A video game is only difficult to those who aren’t willing to learn, at least that is what Maldita Castilla EX, would have you believe. I respect a game that forces you to learn the in’s and out’s of its gameplay. This is one fine example of that. From boss fights that will challenge your very soul, to perfectly timed platforming. Maldita Castilla EX will have you cursing and praising its difficulty from the very beginning. Inspired by the Ghost’s and Goblins series from the 80’s Castilla invokes a sense of nostalgia and just good feelings from the beginning. The difficulty is not lowered in this game, although it is easier than it’s Capcom compatriot, due to unlimited continues and a healthy amount of checkpoints. If you thought you were prepared to die, then think again, this is Cursed Castilla!
Cursed Castilla is available on Steam for $11.99.
Side note, the game has two names, I use Cursed Castilla when referring to it, as it is the technical name for the second release, but both Maldita Castilla EX and Cursed Castilla are correct titles.
After the first hour or so into the game I wasn’t really sure if there was going to be a story to this game or not. Not because the intro didn’t introduce the world or anything of that sort because it does. The reason I thought there was not going to be a story was just because of the arcade feel to the game. I felt like I was going area to area with no real cohesion other than the areas would start to blend into one another and once in a while, my main character would meet up with some of the other characters from the beginning of the game. I was pleasantly surprised, however, when about halfway through the game some major events occur that push the game into having a story that was quite worth uncovering.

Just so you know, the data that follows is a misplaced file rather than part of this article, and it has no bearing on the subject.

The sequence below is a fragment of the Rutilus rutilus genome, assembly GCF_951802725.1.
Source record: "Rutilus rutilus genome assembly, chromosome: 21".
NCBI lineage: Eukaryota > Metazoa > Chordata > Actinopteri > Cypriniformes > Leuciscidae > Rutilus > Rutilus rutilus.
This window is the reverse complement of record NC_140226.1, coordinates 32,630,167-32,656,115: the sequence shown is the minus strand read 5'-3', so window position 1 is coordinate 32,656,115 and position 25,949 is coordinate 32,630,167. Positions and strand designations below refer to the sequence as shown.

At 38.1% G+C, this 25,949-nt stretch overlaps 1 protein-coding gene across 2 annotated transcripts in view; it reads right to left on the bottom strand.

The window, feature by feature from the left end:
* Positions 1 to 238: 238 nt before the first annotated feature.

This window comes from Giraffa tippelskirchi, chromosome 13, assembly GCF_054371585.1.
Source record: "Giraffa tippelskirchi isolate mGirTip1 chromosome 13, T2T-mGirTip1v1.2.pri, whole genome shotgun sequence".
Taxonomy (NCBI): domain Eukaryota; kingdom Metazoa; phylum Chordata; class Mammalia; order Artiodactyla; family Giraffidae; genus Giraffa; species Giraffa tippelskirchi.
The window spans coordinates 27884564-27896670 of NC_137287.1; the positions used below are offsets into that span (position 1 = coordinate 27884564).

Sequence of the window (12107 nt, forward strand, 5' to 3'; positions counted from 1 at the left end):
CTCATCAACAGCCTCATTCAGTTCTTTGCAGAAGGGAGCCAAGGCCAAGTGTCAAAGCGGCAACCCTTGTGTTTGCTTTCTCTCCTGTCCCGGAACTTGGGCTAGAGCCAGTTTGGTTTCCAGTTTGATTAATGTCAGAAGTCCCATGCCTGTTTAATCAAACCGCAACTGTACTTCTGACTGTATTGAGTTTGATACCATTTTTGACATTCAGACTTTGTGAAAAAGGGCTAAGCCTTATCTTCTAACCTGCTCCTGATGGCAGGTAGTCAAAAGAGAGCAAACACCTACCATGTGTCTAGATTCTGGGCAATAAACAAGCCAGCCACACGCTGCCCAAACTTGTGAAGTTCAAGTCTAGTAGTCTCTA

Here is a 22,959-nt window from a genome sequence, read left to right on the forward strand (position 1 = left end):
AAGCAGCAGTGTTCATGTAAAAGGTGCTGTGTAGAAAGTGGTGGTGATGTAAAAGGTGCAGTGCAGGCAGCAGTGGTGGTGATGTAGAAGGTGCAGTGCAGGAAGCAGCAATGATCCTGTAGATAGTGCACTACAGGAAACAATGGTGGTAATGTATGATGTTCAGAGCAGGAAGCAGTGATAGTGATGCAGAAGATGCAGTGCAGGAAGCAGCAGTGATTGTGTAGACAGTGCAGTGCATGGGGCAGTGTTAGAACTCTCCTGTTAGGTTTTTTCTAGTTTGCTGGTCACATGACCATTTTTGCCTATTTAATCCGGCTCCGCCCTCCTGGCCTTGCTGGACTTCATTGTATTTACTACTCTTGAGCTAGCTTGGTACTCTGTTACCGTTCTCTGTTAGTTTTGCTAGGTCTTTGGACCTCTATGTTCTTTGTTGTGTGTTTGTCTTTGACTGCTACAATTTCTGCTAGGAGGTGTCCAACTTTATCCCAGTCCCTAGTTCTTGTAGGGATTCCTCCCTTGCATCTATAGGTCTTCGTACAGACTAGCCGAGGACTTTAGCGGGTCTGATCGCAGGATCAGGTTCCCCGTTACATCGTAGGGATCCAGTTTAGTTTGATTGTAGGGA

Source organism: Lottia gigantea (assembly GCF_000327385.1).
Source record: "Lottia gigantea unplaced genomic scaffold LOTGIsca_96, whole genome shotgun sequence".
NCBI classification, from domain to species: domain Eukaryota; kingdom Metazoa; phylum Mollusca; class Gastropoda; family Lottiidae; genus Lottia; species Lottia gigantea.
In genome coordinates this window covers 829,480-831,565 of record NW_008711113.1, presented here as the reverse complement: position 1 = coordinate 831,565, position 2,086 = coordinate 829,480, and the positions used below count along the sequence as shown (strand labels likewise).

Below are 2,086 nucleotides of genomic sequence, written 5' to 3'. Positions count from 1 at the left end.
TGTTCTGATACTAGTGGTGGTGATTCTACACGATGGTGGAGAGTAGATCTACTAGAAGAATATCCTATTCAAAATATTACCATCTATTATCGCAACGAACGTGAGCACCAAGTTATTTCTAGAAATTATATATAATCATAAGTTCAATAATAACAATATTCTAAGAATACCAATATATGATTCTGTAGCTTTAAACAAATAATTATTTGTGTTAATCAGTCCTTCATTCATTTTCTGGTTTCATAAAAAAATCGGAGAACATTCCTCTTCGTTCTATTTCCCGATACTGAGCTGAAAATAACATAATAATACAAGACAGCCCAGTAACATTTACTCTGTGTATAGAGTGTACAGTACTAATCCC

The elements of storytelling that are here will not change your life, however, they will make you realize just how excellent the developer was at crafting a story within a level. From the designs of bosses names to the levels themselves, everything has a story to tell. You may just think you are a little guy who jumps and kills enemies (no not Mario! COME ON!), but you play a much bigger part in the story that this game is telling. This is no more evident than when you think you have beaten the game and then you see the true goal that you are trying to achieve in the game, and then you weep. Not because the story is sad, but because you suddenly realize just how good at this game you have to get.
My biggest gripe with this game is not about how the story is hidden behind this macabre wall, or even how some of the game parts feel cheap because of certain gameplay elements that are thrown in. These things I quickly ignored because I knew that this game was supposed to be hard. The biggest issue with this whole game is just how darned hard it is and how it hides its story behind that difficulty. I know that games have been hard in the past, look at the Souls series.
Yes, they are hard, but they are all doable and there is no ridiculous task set in front of you that says if you don’t die you get the best ending. Yes. That is what you have to do to unlock the better endings in this game. You have to find all five of these hidden gems in the game, which is not that bad. The worst part is beating the game using no continues and no deaths. All I can say is that there should have been a special unlock for that, but I don’t think the best ending of the game was the way to do it. Thank god that some people have or I would have never seen the best ending for myself. Which was incredible! It’s too bad most will never see it through natural progression, though.